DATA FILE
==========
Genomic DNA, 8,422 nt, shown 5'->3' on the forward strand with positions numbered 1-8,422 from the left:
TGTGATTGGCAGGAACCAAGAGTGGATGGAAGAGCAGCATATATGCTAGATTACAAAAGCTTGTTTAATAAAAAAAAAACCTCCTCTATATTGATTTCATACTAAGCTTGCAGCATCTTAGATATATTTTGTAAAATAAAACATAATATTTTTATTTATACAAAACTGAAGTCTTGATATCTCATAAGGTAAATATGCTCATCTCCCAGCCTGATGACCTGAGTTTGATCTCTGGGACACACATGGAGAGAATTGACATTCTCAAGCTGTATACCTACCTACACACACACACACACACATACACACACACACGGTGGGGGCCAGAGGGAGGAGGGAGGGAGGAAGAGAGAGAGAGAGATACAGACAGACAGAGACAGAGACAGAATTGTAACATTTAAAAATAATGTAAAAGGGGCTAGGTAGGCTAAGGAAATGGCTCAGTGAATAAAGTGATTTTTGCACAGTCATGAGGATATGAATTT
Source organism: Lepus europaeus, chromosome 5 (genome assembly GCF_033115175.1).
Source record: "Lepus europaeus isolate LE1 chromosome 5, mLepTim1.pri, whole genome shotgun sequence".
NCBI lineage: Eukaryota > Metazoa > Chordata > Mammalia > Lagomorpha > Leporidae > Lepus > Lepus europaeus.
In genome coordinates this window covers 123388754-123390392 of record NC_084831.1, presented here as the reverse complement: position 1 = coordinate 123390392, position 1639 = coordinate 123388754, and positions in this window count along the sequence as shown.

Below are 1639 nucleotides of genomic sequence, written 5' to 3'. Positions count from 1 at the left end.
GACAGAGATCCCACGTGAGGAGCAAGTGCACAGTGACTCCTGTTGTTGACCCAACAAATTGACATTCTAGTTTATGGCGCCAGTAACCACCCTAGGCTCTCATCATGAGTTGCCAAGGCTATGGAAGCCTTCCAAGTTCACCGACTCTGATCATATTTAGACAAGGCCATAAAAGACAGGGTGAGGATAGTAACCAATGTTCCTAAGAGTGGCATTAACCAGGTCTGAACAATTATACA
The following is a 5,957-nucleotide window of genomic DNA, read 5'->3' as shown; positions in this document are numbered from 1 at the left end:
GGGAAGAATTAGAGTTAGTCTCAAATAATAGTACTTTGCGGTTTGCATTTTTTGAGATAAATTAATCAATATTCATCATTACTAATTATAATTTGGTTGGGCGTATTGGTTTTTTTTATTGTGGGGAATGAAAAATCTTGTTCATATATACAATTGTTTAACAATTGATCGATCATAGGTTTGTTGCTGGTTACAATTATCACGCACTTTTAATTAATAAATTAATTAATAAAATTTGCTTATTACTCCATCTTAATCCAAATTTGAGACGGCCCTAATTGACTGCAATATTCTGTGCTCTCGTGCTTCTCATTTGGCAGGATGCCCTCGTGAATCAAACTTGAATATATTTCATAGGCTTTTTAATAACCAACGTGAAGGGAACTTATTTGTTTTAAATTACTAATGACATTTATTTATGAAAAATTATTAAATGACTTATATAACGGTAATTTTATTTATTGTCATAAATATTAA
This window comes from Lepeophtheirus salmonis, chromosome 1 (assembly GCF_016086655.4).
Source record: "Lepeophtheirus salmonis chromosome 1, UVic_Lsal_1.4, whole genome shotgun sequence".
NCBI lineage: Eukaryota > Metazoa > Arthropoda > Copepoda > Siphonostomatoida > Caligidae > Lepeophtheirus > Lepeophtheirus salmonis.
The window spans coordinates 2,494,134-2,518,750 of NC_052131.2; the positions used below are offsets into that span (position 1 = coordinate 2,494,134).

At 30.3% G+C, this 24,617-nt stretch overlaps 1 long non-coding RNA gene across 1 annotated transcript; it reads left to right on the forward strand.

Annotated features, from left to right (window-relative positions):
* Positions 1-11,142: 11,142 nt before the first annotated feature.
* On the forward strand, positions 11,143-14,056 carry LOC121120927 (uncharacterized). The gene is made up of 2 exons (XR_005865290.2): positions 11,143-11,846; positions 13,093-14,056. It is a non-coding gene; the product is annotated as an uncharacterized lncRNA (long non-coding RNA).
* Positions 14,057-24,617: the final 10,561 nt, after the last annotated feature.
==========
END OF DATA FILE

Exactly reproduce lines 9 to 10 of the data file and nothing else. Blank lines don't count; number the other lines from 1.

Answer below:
The following is a 5,957-nucleotide window of genomic DNA, read 5'->3' as shown; positions in this document are numbered from 1 at the left end:
GGGAAGAATTAGAGTTAGTCTCAAATAATAGTACTTTGCGGTTTGCATTTTTTGAGATAAATTAATCAATATTCATCATTACTAATTATAATTTGGTTGGGCGTATTGGTTTTTTTTATTGTGGGGAATGAAAAATCTTGTTCATATATACAATTGTTTAACAATTGATCGATCATAGGTTTGTTGCTGGTTACAATTATCACGCACTTTTAATTAATAAATTAATTAATAAAATTTGCTTATTACTCCATCTTAATCCAAATTTGAGACGGCCCTAATTGACTGCAATATTCTGTGCTCTCGTGCTTCTCATTTGGCAGGATGCCCTCGTGAATCAAACTTGAATATATTTCATAGGCTTTTTAATAACCAACGTGAAGGGAACTTATTTGTTTTAAATTACTAATGACATTTATTTATGAAAAATTATTAAATGACTTATATAACGGTAATTTTATTTATTGTCATAAATATTAA